Collecting


WINDY CITY PULP CONVENTION 2022 REPORT
by Walker Martin

   A few years ago, one of my best friends attended Pulpcon, despite knowing he had a terminal illness. Hardcore collectors will survive just about anything except death. My health problems lately have not involved a terminal illness, but I suffer from claustrophobia, and I had to undergo two cataract operations in April. Despite being disappointed in these procedures, I somehow managed to, go with four other collectors in our usual van.

   Fortunately, this convention managed to cheer me up and here are my comments on the Windy City Pulp Convention. There have been over 20 of these shows and this was the 15th year at the Westin Hotel in Lombard, Illinois, which is about a half hour outside Chicago. Doug Ellis stated that there were about 500 attendees and 180 dealer tables.

   No masks were required, but many collectors wore them just to be safe. As usual the dealer’s room was very busy and set up was allowed on Thursday evening from 8 pm to about 11 pm. There were thousands of books, pulps, vintage paperbacks, original art, new pulp novels, movies on DVDs and comics.

   Some excellent books made their debut at the show. Ed Hulse of Murania Press had what looked like his biggest magazine on the pulps, Blood n Thunder 2022 Special Edition:336 pages, over 100,000 words, and over 100 illustrations. There are 10 essays in the book with the most important being the 120 pages devoted to the Doubleday Crime Club Golden Age, 1928-1940. Ed also had a preview copy of his new book, an updated edition of Wild West in Fiction and Film.

   Matt Moring of Steeger Press had several new books for sale on Mike Chomko’s table: Unremembered Murder by Carroll John Daly, volume 7 of the Race Williams series, all from 1944-1955, The Major by L. Patrick Greene, volume 4, The Life of Pinky Jenkins by H. Bedford Jones, volume 3, and the best one of all, The Complete Exploits of the Notorious Sea Fox by James K. Waterman. This last collects several stories from Frontier in the 1920’s and deals with the infamous slave trade before the Civil War. Steeger Books has passed the 600 book mark I believe. Amazing and quite an accomplishment.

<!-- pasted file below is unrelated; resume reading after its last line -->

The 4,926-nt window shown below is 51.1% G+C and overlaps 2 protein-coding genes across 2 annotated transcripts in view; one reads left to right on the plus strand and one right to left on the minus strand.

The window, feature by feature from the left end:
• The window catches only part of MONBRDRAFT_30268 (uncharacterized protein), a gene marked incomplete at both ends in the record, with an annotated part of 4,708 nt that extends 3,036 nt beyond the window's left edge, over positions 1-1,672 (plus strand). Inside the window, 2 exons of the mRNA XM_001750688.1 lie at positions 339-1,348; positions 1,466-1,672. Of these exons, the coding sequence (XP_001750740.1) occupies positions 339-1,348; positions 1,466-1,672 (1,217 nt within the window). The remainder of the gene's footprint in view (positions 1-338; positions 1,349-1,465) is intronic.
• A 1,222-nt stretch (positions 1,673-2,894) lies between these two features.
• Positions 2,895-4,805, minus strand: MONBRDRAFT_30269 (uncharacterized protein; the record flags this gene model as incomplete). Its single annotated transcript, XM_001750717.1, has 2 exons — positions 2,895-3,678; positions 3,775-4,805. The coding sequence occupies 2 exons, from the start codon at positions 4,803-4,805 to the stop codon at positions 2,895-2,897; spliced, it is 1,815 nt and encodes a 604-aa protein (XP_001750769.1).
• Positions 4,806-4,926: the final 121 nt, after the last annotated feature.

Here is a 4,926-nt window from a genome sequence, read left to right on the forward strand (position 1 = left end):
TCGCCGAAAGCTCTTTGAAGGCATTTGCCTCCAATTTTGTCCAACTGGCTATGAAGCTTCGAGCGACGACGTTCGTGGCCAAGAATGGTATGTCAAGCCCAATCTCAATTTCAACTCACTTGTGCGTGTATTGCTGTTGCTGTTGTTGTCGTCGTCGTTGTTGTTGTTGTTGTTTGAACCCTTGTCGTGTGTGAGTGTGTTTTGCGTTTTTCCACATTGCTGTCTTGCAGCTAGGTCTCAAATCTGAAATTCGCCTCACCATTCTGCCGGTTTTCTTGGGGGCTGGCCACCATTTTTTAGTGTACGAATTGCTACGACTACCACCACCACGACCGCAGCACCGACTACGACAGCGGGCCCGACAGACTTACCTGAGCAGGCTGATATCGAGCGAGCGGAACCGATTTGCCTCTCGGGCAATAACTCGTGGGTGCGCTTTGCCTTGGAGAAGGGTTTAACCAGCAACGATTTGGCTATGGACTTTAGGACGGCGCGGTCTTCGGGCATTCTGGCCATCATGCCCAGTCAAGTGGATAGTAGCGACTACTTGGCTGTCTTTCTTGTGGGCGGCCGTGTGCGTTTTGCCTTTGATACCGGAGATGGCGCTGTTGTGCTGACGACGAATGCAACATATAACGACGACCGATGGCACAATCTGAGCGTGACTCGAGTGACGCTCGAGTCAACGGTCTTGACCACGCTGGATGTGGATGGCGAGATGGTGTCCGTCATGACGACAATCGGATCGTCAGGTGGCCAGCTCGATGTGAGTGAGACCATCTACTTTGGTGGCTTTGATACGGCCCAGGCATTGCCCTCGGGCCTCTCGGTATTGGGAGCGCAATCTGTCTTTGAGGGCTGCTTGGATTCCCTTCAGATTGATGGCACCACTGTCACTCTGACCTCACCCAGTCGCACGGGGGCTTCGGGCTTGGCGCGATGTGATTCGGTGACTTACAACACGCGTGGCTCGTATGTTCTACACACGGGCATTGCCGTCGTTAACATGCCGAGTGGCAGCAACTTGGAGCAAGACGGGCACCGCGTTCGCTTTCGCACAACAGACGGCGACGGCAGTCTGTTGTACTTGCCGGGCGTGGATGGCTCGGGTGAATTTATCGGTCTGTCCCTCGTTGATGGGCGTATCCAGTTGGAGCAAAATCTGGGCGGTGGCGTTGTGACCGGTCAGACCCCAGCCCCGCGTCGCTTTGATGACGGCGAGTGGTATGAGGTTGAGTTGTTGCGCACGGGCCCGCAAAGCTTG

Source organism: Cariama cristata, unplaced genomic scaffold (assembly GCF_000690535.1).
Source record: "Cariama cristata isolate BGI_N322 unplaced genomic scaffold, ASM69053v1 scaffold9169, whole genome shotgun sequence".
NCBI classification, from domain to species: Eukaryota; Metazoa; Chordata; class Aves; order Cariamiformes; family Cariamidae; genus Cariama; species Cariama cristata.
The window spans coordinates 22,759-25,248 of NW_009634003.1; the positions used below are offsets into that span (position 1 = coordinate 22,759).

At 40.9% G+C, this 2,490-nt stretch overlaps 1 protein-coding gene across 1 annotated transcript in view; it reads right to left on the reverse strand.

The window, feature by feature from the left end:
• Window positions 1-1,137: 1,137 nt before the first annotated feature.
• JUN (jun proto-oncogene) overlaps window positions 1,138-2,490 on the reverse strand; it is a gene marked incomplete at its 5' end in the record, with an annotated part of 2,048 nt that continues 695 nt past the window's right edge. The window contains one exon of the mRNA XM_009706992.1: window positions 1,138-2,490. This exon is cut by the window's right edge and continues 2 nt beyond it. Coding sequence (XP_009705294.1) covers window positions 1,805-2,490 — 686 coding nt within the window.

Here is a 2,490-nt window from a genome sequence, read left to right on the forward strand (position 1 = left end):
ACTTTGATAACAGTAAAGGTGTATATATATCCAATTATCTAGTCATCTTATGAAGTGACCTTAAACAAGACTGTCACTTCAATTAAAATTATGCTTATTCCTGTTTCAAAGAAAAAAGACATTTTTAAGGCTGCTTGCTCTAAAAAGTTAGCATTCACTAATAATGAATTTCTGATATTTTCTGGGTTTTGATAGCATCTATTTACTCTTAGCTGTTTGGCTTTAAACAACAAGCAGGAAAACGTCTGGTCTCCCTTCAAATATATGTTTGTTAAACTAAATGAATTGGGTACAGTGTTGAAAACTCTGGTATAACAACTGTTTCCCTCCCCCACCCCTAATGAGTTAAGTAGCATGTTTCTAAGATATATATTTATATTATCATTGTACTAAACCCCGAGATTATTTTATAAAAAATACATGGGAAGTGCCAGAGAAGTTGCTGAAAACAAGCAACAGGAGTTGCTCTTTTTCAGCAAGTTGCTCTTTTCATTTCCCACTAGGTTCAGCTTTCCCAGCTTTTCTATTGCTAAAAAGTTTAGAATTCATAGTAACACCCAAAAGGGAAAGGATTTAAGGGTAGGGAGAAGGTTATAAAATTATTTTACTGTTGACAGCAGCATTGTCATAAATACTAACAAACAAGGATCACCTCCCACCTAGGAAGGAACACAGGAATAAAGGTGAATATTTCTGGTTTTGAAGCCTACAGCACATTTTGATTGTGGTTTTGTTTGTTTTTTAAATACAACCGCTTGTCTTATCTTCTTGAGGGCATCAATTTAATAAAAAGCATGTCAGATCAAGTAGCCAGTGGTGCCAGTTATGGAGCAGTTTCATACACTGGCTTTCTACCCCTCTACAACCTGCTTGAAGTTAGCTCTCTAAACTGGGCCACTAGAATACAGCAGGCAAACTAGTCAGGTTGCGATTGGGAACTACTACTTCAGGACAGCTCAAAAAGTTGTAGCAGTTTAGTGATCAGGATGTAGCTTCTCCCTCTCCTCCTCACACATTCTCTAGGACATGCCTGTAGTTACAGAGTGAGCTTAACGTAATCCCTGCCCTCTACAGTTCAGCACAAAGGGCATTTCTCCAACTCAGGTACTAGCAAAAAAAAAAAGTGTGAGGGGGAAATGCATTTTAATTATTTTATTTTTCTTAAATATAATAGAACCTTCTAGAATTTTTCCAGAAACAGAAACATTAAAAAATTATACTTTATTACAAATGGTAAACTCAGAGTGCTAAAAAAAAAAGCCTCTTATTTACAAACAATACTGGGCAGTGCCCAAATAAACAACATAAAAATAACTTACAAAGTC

Also available was the new edition of the Windy City Pulp Stories, #21. 130 pages, all devoted to Fiction House. The best article was Will Murray’s “The Rise and Fall of Fiction House”. Also of note are articles dealing with Arthur J. Burks, the pulp magazine, Black Aces, and other Fiction House items of interest.

   The art show had several original cover paintings and illustrations from Fiction House magazines and I was really impressed by the excellent display. Ed Hulse ran the usual film show which showed serials and B-movies during the day and after the evening auction.

   Speaking of the auction, John Gunnison did his usual fine job as auctioneer. Friday night had 200 lots from the Robert Weinberg Estate and Saturday night had almost 200 lots from the Glenn Lord Estate. An entire set of Planet Stories was auctioned in several lots, many Weird Tales, including the Anniversary large issue from 1924 ($8000), and all sorts of correspondence. The Gent From Bear Creek by Robert Howard sold for several thousand.

   There were the usual panels and I attended the Fiction House discussion given by Roger Hill. On Saturday night David Saunders did his usual excellent job discussing such Fiction House artists as George Gross, Allan Anderson, and Norman Saunders. I’m looking forward to his Pulpfest presentation on Nick Eggenhofer this August.